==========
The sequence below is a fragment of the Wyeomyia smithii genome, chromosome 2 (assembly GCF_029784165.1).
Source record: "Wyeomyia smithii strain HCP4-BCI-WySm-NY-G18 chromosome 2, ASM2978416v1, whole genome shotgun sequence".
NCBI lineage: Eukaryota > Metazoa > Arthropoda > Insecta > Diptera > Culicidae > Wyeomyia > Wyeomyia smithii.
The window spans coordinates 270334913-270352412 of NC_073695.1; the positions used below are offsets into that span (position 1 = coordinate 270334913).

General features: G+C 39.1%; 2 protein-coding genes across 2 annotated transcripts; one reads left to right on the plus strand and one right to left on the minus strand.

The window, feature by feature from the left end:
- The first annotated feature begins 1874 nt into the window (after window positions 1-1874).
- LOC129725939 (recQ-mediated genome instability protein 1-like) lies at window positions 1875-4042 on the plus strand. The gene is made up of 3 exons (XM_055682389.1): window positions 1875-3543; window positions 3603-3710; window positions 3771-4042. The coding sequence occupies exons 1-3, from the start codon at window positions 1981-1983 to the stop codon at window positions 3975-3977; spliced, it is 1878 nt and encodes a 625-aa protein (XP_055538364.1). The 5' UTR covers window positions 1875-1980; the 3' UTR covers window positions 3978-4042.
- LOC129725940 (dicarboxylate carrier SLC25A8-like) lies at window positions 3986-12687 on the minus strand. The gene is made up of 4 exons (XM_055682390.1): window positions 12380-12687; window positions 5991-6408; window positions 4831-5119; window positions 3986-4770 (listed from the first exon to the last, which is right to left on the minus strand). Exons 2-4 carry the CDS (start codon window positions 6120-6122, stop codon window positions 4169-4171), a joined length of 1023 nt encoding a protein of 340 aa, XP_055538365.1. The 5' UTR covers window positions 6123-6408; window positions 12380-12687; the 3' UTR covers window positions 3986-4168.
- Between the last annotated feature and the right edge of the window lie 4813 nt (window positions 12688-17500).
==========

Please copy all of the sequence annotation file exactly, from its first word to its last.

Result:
The sequence below is a fragment of the Wyeomyia smithii genome, chromosome 2 (assembly GCF_029784165.1).
Source record: "Wyeomyia smithii strain HCP4-BCI-WySm-NY-G18 chromosome 2, ASM2978416v1, whole genome shotgun sequence".
NCBI lineage: Eukaryota > Metazoa > Arthropoda > Insecta > Diptera > Culicidae > Wyeomyia > Wyeomyia smithii.
The window spans coordinates 270334913-270352412 of NC_073695.1; the positions used below are offsets into that span (position 1 = coordinate 270334913).

General features: G+C 39.1%; 2 protein-coding genes across 2 annotated transcripts; one reads left to right on the plus strand and one right to left on the minus strand.

The window, feature by feature from the left end:
- The first annotated feature begins 1874 nt into the window (after window positions 1-1874).
- LOC129725939 (recQ-mediated genome instability protein 1-like) lies at window positions 1875-4042 on the plus strand. The gene is made up of 3 exons (XM_055682389.1): window positions 1875-3543; window positions 3603-3710; window positions 3771-4042. The coding sequence occupies exons 1-3, from the start codon at window positions 1981-1983 to the stop codon at window positions 3975-3977; spliced, it is 1878 nt and encodes a 625-aa protein (XP_055538364.1). The 5' UTR covers window positions 1875-1980; the 3' UTR covers window positions 3978-4042.
- LOC129725940 (dicarboxylate carrier SLC25A8-like) lies at window positions 3986-12687 on the minus strand. The gene is made up of 4 exons (XM_055682390.1): window positions 12380-12687; window positions 5991-6408; window positions 4831-5119; window positions 3986-4770 (listed from the first exon to the last, which is right to left on the minus strand). Exons 2-4 carry the CDS (start codon window positions 6120-6122, stop codon window positions 4169-4171), a joined length of 1023 nt encoding a protein of 340 aa, XP_055538365.1. The 5' UTR covers window positions 6123-6408; window positions 12380-12687; the 3' UTR covers window positions 3986-4168.
- Between the last annotated feature and the right edge of the window lie 4813 nt (window positions 12688-17500).